Item 1532 - Address by Mr Nelson Mandela at the launching of the first series of comics aimed at reaching young readers

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ZA COM MR-S-1532


Address by Mr Nelson Mandela at the launching of the first series of comics aimed at reaching young readers


  • 2005-10-28 (Creation)

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Transcription of speech made by Mr Mandela

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(18 July 1918-5 December 2013)

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Migrated from the Nelson Mandela Speeches Database (Sep-2018).

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Launching of first series of comics aimed at young readers

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  • English

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We thank you for attending this function today. As you know, we are launching the first in a series of comics aimed at reaching young readers. It is hard for me to say a lot about it. I am not an expert on the subject of comics. And it would be unwise for me to discuss myself as the main character in the comic. We human beings tend to exaggerate most when we are talking about ourselves. So, I will leave exaggeration to historians and other experts.
Now, my Chief Executive John Samuel tells me that he is an expert on comics. And he advises me that they have three very important qualities:
Firstly, for those, like me, whose eyesight is not what it was, there is the option of simply looking at the pictures.
Secondly, you know that you are really famous the day that you discover that you have become a comic character.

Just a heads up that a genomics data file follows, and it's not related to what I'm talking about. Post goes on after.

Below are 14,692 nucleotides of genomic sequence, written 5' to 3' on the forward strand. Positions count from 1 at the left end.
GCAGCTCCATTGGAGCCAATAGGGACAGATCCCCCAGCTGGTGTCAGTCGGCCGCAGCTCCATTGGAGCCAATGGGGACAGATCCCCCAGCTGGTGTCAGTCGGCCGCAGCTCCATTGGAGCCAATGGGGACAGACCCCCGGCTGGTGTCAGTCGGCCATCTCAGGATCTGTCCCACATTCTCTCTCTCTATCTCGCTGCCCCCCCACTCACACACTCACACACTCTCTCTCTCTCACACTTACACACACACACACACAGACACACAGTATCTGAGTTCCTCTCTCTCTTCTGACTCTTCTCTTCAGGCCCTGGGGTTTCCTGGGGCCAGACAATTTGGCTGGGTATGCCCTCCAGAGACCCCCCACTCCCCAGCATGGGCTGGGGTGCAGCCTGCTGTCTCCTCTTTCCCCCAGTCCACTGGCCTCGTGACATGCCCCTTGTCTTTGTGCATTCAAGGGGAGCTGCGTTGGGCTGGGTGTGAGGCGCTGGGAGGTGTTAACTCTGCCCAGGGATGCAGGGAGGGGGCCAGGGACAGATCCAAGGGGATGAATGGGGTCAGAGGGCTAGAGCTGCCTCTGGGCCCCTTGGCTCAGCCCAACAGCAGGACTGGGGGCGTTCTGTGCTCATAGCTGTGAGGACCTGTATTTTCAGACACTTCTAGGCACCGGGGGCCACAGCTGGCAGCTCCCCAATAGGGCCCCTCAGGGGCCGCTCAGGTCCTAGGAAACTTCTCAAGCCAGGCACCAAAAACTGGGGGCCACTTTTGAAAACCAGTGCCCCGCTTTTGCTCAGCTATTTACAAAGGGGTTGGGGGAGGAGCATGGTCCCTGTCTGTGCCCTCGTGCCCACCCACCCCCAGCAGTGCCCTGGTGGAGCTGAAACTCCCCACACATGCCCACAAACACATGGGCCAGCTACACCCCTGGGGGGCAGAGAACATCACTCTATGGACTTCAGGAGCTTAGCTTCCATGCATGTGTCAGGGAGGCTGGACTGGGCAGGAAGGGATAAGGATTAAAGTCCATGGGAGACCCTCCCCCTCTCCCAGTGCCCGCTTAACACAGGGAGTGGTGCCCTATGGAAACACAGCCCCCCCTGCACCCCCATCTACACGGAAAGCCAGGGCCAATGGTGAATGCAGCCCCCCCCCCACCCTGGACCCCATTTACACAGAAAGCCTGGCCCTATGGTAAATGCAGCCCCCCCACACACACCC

And thirdly, young people read comics. The hope is that the elementary reading of comics will lead them to the joy of reading good books. That joy has been mine all my life, and it is one I wish for all South Africans. If the comic reaches new readers, then the project will have been worthwhile.
But we believe that all readers will find something of value in this comic. We thank Anglo American for their generous sponsorship, and are sure that their generosity will be well rewarded by the product being put into our hands. The artwork in the comic is of a high standard, and we congratulate the team of young artists who worked on it. They have expressed very well the themes and narratives chosen by the historians and writers who guided them. Three themes in particular are given prominence "tradition", "community" and "story". And it is so that these themes, or values, played an important role in shaping my early life. Indeed, they have been shaping influences throughout my life.
Let me recount a story to illustrate this. Recently a friend of mine pointed out that when I first went to prison the concept of "non-sexism" was hardly known, and yet when I was released 27 years later I was a champion of women's rights. Then he asked: "How did you catch up with the world so fast?" (As you can see, my friends enjoy asking me difficult questions.) The answer, of course, is not simple. One of the few advantages of prison life is that one has the time to read. In prison we read as widely as the circumstances allowed, and we discovered literature which opened our minds and forced us to re-examine some of our views. Prison also gave us time for reflection. And I thought much about the history of the place where I was born and brought up Tembu land. As I reflected on Tembu history,
I was reminded of the many women who played a prominent role in that history. I remembered their stories. I remembered many stories of women having taken leadership positions.
All of us are experts in listening to stories. All of us have the POTENTIAL to be experts in telling stories and in reading stories. It is our hope that the comic we are launching today will promote this understanding.

I thank you.

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Acquisition method: Hardcopy ; Source: Nelson Mandela Foundation. Accessioned on 03/03/2010 by Zintle Bambata




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